By Jen Pilcher, MA CCC-SLP
As a military spouse, mom and founder of Military1Click.com, I spend a lot of time thinking about resources that will make life easier, healthier, and more fun for military families. Easier lives, healthier minds and bodies, and more fun make for better mental health.
When Military Pathways asked me to contribute to the blog for its May theme of Mental Health, I had to laugh. May is Mental Health Month and Mother’s Day? Coincidence? I don’t think so! Moms need good mental health, however I think military moms need even better mental health! Of course I firmly regard mental health issues as serious, but I also truly believe that laughter is the best medicine. This is one of the main reasons I started my blog, M.O.M. – Please!
I was recently reading about and took the Life Events Stress Test developed by Holmes and Rahe Social Readjustment Rating Scale on www.stresstips.com. The scale lists the top 25 most stressful life events — in order of most stressful to least stressful. I thought this past year had been relatively calm compared to some in the past. We did not move or have another child. There was no major change in my husband’s career. Life to me seems as normal as normal could be in the Pilcher household. That thought lasted about 5 seconds until my score came back and indicated that I had a significant amount of life change in the past year, and about an 80% of probability of stress-related illness. What? I thought this was a “light” year?
This proves the point that as military moms we juggle major life events all the time. What seems normal to us – is not normal to the rest of the world. Our version of normal is skewed due to the abnormal amount of stress and sacrifice that consumes us living among the military community. Therefore military moms believe we do not have “abnormal amounts of stress” – when in fact, we do. I think this makes us great candidates for seeking out mental health care.
Why seek out care for yourself?
- It’s FREE. Yes, completely free – TRICARE Prime covers your doctor’s appointments, mental health screenings, therapy, and medication, if needed.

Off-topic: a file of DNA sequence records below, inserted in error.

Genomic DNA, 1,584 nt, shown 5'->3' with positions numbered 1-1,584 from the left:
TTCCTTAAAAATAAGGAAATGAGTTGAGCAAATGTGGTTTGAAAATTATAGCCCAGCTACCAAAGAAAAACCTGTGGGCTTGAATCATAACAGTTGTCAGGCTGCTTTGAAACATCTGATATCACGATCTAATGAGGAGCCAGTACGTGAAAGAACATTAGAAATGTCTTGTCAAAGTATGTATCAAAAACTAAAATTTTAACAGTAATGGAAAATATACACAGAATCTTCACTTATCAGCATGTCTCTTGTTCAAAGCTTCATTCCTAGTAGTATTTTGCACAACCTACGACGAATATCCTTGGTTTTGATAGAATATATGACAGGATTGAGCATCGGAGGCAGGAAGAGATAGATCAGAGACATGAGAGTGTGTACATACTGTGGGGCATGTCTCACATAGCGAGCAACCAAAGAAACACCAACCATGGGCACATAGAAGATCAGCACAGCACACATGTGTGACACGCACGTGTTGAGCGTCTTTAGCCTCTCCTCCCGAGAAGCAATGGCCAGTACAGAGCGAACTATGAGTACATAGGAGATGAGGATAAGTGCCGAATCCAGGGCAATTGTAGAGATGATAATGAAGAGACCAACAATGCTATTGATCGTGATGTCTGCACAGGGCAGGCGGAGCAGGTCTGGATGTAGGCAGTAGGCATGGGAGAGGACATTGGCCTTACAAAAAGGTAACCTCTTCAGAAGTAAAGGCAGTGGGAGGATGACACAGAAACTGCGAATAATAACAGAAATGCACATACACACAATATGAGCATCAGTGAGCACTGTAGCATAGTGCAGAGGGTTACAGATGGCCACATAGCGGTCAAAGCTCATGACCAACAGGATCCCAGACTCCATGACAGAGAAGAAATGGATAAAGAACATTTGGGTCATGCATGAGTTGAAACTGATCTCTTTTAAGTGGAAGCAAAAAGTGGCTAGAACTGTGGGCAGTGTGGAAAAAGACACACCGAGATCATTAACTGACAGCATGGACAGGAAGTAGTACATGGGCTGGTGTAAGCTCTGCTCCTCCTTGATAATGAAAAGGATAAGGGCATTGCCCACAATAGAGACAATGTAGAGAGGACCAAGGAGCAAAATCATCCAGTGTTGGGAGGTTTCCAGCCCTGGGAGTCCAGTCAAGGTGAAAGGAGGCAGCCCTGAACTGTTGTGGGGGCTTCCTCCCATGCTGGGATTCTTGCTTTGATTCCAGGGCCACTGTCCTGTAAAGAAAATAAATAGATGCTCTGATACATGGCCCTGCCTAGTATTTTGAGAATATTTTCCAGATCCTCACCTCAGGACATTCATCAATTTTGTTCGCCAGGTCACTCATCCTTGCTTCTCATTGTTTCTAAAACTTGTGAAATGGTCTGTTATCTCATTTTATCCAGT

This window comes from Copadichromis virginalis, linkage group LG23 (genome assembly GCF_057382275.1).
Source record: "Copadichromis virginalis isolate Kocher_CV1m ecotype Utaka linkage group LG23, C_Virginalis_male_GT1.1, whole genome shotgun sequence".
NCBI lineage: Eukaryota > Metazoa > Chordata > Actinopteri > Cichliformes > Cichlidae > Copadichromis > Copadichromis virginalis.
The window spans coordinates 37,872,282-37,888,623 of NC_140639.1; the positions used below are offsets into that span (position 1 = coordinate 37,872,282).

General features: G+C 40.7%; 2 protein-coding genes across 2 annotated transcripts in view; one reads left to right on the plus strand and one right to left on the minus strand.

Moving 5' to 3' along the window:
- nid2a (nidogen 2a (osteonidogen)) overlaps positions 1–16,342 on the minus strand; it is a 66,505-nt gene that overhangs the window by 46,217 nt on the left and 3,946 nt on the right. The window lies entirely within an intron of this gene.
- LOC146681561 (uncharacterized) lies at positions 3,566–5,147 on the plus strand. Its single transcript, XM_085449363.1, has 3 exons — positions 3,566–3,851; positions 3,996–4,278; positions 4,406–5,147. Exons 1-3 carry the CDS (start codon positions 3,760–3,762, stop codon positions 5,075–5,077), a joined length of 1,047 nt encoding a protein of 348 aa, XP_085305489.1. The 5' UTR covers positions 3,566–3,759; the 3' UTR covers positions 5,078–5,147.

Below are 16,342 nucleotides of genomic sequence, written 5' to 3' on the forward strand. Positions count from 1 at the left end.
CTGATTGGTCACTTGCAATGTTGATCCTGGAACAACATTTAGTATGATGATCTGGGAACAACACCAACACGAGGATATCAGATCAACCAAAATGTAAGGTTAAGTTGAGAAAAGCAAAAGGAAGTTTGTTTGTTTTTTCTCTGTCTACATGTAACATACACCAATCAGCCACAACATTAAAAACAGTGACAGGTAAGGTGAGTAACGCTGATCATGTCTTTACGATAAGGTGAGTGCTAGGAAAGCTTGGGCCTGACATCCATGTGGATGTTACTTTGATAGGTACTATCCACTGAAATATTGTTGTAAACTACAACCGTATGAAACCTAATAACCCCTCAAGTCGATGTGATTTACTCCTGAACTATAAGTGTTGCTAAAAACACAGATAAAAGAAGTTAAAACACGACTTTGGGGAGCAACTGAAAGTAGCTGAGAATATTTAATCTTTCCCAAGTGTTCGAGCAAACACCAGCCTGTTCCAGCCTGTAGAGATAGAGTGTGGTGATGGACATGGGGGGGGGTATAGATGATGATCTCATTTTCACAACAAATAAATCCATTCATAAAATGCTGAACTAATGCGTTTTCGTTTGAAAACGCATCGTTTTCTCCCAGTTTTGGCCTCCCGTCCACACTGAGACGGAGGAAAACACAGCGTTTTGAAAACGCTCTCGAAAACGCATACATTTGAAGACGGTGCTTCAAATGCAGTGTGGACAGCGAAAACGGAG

- You are more stressed out than you actually think. I didn’t even know how bad my mental health was during our last PCS (civilian translation = moving) (Military translation – Pretty Crappy Situation). Everything that could go wrong did, and it wasn’t until after we arrived at our new duty station I realized how much help I needed. Three days after we arrived in Maryland from Texas, I met my new doctor at my new MTF (Military Treatment Facility) for a routine appointment for a sinus infection. She kindly put her hand on my knee and asked with concern, “Mrs. Pilcher, besides the sinus infection – are you ok?” All I could do not to cry was shake my head no.
You may wonder where to start. It’s easier than you think.
- Talk with your Doctor. I know you hear this all the time, but he or she truly can’t get help unless you ask. I made a follow-up appointment with my new doctor and we came up with a plan that worked for me. For some people it’s therapy, for some it’s medication and for some it’s both. If your vision was blurry, you would get glasses, right? Same thing!
- Be social. Join your family readiness group (or your service equivalent), MOPS group, church group, local moms’ club. Find a group that you enjoy and make yourself go. It is so hard moving to new places and enduring endless deployments, but I made myself get up and get out. You can too. My girlfriends are some of the best mental health treatment I need.
- Access great free resources. Military Pathways, Military1Click and other organizations are ready to connect you with the help you not only need, but deserve. At Military1Click.com we have recently launched a new area called Health and Wellness with many resources to help you or someone you know with mental health questions and concerns.
Thank you for sharing your time with me. As a mom, I know a few minutes is all you have! As a mom to two children, ages 9 and 6, I can honestly tell you that parenting becomes more enjoyable each year.
I truly believe I am a better mom, wife and woman now because I took control of my own mental health when I made that move to Maryland. If you think you might benefit from help, you can take a free, anonymous online mental health self assessment. Please feel free to reach out. I would love to hear from you.
Jennifer G Pilcher is a military wife, spouse, and founder of Military1Click, a website (no login, no password!) that provides quick and easy access to the newest resource available for the military, their families, and those who support the military. You can reach her at Jennifer@military1click.com.